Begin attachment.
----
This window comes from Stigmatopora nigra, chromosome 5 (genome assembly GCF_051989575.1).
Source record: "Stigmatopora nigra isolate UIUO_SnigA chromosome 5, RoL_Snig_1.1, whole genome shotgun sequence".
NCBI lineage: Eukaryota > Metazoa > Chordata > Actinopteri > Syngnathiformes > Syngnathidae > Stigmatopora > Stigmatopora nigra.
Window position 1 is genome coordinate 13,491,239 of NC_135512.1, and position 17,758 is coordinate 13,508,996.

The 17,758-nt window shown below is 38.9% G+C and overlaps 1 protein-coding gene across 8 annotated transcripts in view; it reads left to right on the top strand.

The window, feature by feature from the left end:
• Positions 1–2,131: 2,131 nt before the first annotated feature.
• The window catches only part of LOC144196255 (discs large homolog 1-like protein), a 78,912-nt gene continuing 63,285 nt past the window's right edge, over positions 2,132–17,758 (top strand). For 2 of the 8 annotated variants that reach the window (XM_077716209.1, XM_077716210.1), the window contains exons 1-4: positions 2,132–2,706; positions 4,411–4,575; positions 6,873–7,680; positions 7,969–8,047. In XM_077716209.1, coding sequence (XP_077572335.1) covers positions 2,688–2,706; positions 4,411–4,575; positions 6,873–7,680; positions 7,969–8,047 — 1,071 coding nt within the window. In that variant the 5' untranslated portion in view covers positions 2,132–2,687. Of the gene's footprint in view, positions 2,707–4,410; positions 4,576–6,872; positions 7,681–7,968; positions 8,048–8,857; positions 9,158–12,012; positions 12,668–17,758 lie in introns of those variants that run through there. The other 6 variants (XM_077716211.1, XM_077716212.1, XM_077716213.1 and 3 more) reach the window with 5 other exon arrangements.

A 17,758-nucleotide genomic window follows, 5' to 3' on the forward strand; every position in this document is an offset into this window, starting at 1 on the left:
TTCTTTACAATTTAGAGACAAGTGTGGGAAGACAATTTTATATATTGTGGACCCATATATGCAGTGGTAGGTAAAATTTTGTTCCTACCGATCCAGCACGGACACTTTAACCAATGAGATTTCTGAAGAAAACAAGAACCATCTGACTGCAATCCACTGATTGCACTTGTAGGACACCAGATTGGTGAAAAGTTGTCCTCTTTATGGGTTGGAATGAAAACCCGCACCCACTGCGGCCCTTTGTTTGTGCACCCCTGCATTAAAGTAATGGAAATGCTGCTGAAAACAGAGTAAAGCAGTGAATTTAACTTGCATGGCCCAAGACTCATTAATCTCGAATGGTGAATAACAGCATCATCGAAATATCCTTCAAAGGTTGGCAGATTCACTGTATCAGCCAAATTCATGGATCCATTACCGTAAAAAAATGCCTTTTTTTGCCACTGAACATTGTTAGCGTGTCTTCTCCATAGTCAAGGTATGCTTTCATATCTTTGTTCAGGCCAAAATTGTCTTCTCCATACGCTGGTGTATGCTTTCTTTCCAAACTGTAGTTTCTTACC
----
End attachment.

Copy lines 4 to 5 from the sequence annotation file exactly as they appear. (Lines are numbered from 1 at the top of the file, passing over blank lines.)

Window position 1 is genome coordinate 13,491,239 of NC_135512.1, and position 17,758 is coordinate 13,508,996.

The 17,758-nt window shown below is 38.9% G+C and overlaps 1 protein-coding gene across 8 annotated transcripts in view; it reads left to right on the top strand.